Potentially new classes or separate zones need to be defined to better answer the needs of families, the elderly and disabled passengers.
Catering and waste management: Even low-cost carriers will need to consider the questions and problems arising from the provision of satisfactory catering and waste management services on board such a large aircraft.
Lavatories and bathrooms: The development of separate lavatory facilities for men and women would also have an important role to play in enhancing comfort. Further gender-specific facilities, for example leisure and refreshment areas and first-aid and medical zones, would also recognise the needs of cultures that can no longer be viewed as ‘minorities’.
New media: It’s hard to imagine what the future holds in terms of information and entertainment technology, but the general trend is for more interactive, personalised services.
Whether aircraft will include holographic multimedia cinemas or virtual reality booths remains to be seen, but the emphasis should be on state-of-the art leisure and education.
Visibility and recognition: A BWB cabin will leave most passengers without a direct view outside. Its sparsely separated windows could handicap the flying public’s acceptance of such aircraft, as their sense of safety is likely to be affected by a lack of visible ‘fix points’. This could be remedied artificially through the use of sidewall-mounted video screens showing outside views, while information on the aircraft’s speed, altitude and position would also help ease the lack of visual cognition.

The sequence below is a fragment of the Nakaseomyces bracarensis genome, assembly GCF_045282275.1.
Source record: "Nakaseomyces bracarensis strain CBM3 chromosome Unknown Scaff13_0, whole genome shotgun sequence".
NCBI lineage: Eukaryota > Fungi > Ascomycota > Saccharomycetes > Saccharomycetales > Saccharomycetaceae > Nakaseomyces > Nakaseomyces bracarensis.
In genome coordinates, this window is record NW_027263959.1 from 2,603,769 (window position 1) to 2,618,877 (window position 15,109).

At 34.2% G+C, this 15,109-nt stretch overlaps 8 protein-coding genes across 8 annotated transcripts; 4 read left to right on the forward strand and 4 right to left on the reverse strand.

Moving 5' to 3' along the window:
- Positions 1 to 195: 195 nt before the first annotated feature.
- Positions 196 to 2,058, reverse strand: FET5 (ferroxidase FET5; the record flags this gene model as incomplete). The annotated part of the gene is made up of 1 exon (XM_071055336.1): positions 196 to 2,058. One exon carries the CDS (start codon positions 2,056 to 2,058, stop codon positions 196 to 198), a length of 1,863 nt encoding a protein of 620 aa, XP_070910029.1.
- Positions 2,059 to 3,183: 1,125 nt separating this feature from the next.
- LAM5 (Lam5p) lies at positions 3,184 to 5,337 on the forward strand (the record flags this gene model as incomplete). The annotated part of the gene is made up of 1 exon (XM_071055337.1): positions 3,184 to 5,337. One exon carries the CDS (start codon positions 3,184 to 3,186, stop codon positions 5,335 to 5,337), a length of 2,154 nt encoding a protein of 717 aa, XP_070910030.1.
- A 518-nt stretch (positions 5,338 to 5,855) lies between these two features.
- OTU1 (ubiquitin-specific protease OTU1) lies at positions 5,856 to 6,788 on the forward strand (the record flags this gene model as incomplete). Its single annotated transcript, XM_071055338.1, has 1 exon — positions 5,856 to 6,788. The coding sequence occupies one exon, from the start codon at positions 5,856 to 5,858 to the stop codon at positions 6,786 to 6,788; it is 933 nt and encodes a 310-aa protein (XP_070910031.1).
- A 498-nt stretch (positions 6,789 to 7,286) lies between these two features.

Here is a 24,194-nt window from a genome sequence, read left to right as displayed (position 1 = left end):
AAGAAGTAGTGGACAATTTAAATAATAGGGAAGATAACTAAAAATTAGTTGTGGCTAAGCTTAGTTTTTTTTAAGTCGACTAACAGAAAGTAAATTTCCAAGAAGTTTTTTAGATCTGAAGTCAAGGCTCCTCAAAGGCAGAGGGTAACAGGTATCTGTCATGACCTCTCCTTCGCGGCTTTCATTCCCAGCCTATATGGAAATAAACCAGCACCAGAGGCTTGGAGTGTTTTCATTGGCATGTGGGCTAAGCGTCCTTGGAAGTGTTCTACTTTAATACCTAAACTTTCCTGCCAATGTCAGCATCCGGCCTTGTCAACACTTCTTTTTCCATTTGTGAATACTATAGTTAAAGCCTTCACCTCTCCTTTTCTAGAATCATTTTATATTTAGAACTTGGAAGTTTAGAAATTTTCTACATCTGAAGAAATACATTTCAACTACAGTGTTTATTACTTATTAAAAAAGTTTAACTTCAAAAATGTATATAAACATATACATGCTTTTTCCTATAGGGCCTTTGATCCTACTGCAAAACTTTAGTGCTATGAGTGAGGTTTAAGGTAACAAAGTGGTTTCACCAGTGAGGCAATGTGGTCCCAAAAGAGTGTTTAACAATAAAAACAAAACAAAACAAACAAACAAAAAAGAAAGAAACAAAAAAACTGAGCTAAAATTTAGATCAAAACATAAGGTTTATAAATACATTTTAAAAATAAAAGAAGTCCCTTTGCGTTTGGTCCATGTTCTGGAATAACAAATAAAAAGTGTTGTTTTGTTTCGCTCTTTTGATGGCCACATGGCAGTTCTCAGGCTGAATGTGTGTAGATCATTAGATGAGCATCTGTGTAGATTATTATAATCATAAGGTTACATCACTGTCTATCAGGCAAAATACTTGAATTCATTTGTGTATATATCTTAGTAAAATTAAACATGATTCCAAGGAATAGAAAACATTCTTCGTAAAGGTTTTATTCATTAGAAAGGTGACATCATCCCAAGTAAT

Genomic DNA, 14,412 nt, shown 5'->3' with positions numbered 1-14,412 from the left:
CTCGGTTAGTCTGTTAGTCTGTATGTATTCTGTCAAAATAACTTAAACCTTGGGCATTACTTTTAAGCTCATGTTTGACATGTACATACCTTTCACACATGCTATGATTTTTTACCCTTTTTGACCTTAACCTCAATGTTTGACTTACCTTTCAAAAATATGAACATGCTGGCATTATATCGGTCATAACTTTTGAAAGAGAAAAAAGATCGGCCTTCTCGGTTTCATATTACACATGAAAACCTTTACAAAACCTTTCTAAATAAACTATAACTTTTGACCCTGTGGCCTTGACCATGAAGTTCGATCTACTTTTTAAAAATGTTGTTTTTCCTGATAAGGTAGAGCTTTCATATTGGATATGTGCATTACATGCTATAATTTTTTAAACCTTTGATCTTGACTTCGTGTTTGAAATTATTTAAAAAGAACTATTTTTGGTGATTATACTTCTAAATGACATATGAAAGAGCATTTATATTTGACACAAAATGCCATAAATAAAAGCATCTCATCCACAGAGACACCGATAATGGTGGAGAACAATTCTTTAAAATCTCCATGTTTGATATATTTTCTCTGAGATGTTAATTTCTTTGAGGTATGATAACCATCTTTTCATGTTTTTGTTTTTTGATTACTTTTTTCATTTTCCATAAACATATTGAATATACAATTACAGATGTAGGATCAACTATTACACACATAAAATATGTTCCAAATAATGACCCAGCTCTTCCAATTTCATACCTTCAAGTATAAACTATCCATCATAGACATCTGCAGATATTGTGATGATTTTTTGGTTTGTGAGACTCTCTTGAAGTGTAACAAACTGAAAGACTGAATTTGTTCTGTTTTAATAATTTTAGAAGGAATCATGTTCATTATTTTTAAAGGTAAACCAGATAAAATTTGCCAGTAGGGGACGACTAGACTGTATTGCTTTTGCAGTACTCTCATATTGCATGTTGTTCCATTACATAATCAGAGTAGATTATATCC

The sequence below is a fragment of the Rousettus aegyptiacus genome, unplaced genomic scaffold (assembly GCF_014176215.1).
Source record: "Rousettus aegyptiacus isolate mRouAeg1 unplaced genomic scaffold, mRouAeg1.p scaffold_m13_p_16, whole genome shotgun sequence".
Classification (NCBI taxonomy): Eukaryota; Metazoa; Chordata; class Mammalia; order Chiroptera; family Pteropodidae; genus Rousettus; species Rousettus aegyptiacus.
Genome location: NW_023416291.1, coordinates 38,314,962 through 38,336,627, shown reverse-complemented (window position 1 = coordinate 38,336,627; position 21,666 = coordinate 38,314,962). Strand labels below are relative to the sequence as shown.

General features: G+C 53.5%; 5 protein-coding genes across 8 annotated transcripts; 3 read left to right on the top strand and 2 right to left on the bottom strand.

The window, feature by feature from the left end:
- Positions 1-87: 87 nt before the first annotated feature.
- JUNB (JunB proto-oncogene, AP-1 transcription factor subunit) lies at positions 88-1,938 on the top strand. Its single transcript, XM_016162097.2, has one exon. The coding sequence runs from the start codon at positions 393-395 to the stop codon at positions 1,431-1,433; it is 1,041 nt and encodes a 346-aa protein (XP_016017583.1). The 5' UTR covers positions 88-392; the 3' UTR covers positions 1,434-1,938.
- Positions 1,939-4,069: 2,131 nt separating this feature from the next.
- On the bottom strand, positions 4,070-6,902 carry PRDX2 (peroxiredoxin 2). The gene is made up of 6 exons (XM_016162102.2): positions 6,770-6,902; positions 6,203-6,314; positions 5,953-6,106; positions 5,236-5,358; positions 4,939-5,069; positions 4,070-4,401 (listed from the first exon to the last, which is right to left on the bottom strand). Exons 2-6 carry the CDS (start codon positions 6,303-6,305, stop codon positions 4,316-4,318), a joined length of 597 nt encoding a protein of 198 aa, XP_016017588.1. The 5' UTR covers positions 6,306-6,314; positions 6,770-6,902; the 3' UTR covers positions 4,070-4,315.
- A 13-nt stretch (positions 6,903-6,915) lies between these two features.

Fuselage support: The aerodynamic concept of a flying wing will create a fuselage with a wide and large cabin. However the fuselage will require a supporting structure. To build a clever cabin concept around these structural elements represents both an opportunity and a challenge to designers. This could result in the development of cabin segmentation concepts and structures that go a long way beyond what we know today.
Twin decks: Typically a BWB aircraft would have a double-deck configuration. Services comparable to an ocean liner will be expected by passengers and promised by the provider. With this in mind, it is likely that the main deck will be designated as the ‘traditional’ passenger cabin, while the lower deck will house restaurants, leisure and recreation areas, and business and entertainment zones.